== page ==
Conical Burr Consistency: Myth or Reality? - Page 3

Grinders are one of the keys to exceptional espresso. Discuss them here.
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redbone

Postby redbone » Dec 04, 2018, 2:13 pm

RapidCoffee wrote:Robert, I'm not trying to harp upon this. But I'm still having difficulty understanding these claims. What is meant by "adhere closer together"? What studies/observations show a difference in shape between conical and flat burr grinds?


No citations were made. Based on my experience when I used a conical burr grinder I noticed the flow of espresso remained the same for weeks without having to make grind adjustments. It seemed that the grind must be shaped different enough whereby they acted as they adhered to each other like a puzzle vs flat burr grinds.
Between order and chaos there is espresso.
Semper discens.


Rob
LMWDP #549

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another_jim
Team HB

Postby another_jim » Dec 04, 2018, 2:20 pm

RapidCoffee wrote:Jim, you may already have hinted at one reason:

Beans may feed more smoothly into the vertical geometry of conicals, but "popcorn" more with the horizontal geometry of flats. This could even be a factor with a bean load.


But how would this affect the final grind? At what point of the bean's journey from the inside/top of the burr to the outside/bottom is the final particle distribution determined? If the feed-in has a big effect on the final grind quality; we could have saved ourselves lots of time when testing grinders :lol:
Jim Schulman

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RapidCoffee
Team HB

Postby RapidCoffee » Dec 04, 2018, 3:28 pm

Either it's geometry, or there are other differences in the burrs. Given the consistent agreement, across different models, that conicals are more forgiving, I lean towards the former.

Looking back at the landmark titan grinder study, with the benefit of many years experience... yes, there are many things we could have done differently. For example, we tested essentially new grinders. Burr break in? Nah, never heard of it. :roll:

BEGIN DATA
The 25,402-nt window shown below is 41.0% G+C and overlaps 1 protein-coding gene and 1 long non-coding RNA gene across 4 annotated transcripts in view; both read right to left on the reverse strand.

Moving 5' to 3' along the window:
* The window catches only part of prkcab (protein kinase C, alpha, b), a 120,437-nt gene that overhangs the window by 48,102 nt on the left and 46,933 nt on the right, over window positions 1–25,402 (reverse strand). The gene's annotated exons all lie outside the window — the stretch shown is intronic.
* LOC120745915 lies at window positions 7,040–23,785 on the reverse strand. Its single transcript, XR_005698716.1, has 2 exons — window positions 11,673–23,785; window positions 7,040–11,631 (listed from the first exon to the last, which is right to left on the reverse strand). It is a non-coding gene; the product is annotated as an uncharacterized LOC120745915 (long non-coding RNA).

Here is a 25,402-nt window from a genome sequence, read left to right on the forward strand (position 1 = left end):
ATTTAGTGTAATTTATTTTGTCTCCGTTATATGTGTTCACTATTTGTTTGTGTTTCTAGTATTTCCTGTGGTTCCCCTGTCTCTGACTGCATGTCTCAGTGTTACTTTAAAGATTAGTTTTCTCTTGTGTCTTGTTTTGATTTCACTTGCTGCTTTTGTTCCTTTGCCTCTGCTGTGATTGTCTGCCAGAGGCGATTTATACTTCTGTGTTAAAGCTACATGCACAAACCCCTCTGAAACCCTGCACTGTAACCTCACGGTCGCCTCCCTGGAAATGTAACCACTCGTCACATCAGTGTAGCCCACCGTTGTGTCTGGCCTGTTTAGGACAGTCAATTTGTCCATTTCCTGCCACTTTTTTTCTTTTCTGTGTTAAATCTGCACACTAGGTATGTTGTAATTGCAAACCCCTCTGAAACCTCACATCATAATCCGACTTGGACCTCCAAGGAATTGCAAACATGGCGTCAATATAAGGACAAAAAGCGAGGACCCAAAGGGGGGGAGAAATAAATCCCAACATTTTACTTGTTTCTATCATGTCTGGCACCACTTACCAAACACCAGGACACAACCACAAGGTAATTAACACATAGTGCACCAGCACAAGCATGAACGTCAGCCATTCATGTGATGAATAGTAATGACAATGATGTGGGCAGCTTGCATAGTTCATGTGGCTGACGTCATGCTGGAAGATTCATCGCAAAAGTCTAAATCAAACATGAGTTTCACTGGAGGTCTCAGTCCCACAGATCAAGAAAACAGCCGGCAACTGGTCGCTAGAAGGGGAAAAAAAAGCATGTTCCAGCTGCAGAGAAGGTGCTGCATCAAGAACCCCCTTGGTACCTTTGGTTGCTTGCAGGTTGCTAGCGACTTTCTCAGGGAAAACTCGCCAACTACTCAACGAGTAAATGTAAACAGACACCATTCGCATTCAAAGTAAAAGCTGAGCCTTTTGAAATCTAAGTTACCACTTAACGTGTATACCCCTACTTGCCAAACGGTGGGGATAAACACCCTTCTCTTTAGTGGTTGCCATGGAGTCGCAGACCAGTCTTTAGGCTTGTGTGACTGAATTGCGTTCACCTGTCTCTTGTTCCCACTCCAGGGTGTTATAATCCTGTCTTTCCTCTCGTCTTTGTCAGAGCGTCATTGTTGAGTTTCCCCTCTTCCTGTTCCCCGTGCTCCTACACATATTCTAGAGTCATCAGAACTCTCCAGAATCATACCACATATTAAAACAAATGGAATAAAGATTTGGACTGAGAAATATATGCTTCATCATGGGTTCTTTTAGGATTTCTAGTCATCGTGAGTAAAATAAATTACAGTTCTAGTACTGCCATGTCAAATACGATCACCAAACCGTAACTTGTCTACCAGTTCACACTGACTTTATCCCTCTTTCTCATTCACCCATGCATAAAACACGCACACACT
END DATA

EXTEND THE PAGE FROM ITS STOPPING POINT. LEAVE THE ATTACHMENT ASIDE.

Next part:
John

ttttt91

Postby ttttt91 » Dec 05, 2018, 12:56 am

I am pretty new to all this stuff, so forgive my ignorance...

one explanation from what I read (could be all wrong):

- Conicals are claimed to make more fines
- Conicals might make more fines because there is more "cracking" vs "grinding" (When I look at the burrs, it seems that with conicals all beans get first cracked before getting ground. Flats may grind more.....)
- If conicals have indeed more fines than I could believe that fines are a factor in how water flows through the puck. Meaning, fines fill the space between the bigger grounds and "block" the flow of water. In that case, if the bigger grounds get bigger or smaller would not matter that much cos fines are filling in the little spaces always and kind of tighten the puck. For flats, IF all grounds are same (with fewer fines) then the actual particle size plays a bigger role...

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another_jim
Team HB

Postby another_jim » Dec 05, 2018, 1:26 pm

It's a pretty good explanation.

Beans are like toast, crack one and you get crumbs, aka fines. If you make the grind finer, you get more cracks and more fines. You also get smaller particles. So when you change the grind setting, you change both the number of fines and the course particle size. Your idea is that if the fines change more rapidly than the the particle size, the grinder is more forgiving, and vice versa.

I think this is roughly true. We tried to measure it, but the laser sizing gear used to measure grinder particle size wasn't sensitive enough to pick up the small changes in the range used for dialing in shots.
Jim Schulman

bettysnephew

Postby bettysnephew » Dec 06, 2018, 9:09 am

For what small amount this may be worth, my EK43s with the Turkish burrs, new style prebreaker(auger) and chamber has been very consistent with few minor grind adjustments needed day to day once it settled after breakin. It is quite similar to what I have been experiencing with my Kafatek Monolith Conical in that respect. Full disclosure, my KMC is from the second batch sold so it may be different from later versions but it has been very repeatable. When I was considering this grinder I spent a fair amount of phone time with a rep from Mahlkonig USA and he was adamant that the prebreaker was a huge improvement over previous iterations. I do not know if this prebreaker is only applicable to the Turkish burr models but I seem to recall it was for all EK43s models. This seems to validate anotherJims thoughts but is strictly subjective from my point, no scientific data to confirm .
Suffering from EAS (Espresso Acquisition Syndrome)
LMWDP #586

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another_jim
Team HB

Postby another_jim » Dec 06, 2018, 1:43 pm

The prebreaker is working if the grind time for very fine grinds is not a lot longer than for coarser grinds. If that also improves consistency, it would tend to prove John's point that the feed in is just as important as the rest of the burr geometry.

... If the prebreaker is removable, you could do the experiment of timing the grind times ... pretty please.
Jim Schulman

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redbone

Postby redbone » Dec 06, 2018, 2:58 pm

Just to add a third option.
A DRM burr grinder with it hybrid dual burrs uses the first burr as a pea breaker followed by the secondary burr to focus on finer grinding.

Invented by DRM srl and popularized more recently by Versalab. http://lnx.pielle.biz/drm/wp-content/uploads/2013/01/presentazione-DRM-2013-ing-ita.pdf
Between order and chaos there is espresso.
Semper discens.


Rob
LMWDP #549